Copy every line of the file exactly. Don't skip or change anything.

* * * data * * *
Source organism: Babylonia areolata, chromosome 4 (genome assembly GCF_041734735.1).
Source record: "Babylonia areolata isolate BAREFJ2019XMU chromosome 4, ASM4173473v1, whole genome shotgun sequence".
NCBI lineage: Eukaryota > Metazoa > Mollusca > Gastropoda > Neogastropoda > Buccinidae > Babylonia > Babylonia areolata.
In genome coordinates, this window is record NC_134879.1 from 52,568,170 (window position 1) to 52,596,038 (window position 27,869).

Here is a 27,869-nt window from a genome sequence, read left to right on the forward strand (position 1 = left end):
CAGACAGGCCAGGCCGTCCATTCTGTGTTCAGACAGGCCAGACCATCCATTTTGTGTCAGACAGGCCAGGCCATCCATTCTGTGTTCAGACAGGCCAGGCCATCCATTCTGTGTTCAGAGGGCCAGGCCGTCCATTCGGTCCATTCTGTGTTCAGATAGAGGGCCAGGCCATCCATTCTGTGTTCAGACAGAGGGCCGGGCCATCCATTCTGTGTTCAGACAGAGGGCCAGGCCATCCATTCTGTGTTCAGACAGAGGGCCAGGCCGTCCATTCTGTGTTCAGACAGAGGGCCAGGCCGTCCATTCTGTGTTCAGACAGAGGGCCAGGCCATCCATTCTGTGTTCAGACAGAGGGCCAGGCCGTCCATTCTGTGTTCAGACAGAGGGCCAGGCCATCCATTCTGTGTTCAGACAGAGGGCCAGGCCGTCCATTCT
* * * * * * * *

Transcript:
Source organism: Babylonia areolata, chromosome 4 (genome assembly GCF_041734735.1).
Source record: "Babylonia areolata isolate BAREFJ2019XMU chromosome 4, ASM4173473v1, whole genome shotgun sequence".
NCBI lineage: Eukaryota > Metazoa > Mollusca > Gastropoda > Neogastropoda > Buccinidae > Babylonia > Babylonia areolata.
In genome coordinates, this window is record NC_134879.1 from 52,568,170 (window position 1) to 52,596,038 (window position 27,869).

Here is a 27,869-nt window from a genome sequence, read left to right on the forward strand (position 1 = left end):
CAGACAGGCCAGGCCGTCCATTCTGTGTTCAGACAGGCCAGACCATCCATTTTGTGTCAGACAGGCCAGGCCATCCATTCTGTGTTCAGACAGGCCAGGCCATCCATTCTGTGTTCAGAGGGCCAGGCCGTCCATTCGGTCCATTCTGTGTTCAGATAGAGGGCCAGGCCATCCATTCTGTGTTCAGACAGAGGGCCGGGCCATCCATTCTGTGTTCAGACAGAGGGCCAGGCCATCCATTCTGTGTTCAGACAGAGGGCCAGGCCGTCCATTCTGTGTTCAGACAGAGGGCCAGGCCGTCCATTCTGTGTTCAGACAGAGGGCCAGGCCATCCATTCTGTGTTCAGACAGAGGGCCAGGCCGTCCATTCTGTGTTCAGACAGAGGGCCAGGCCATCCATTCTGTGTTCAGACAGAGGGCCAGGCCGTCCATTCT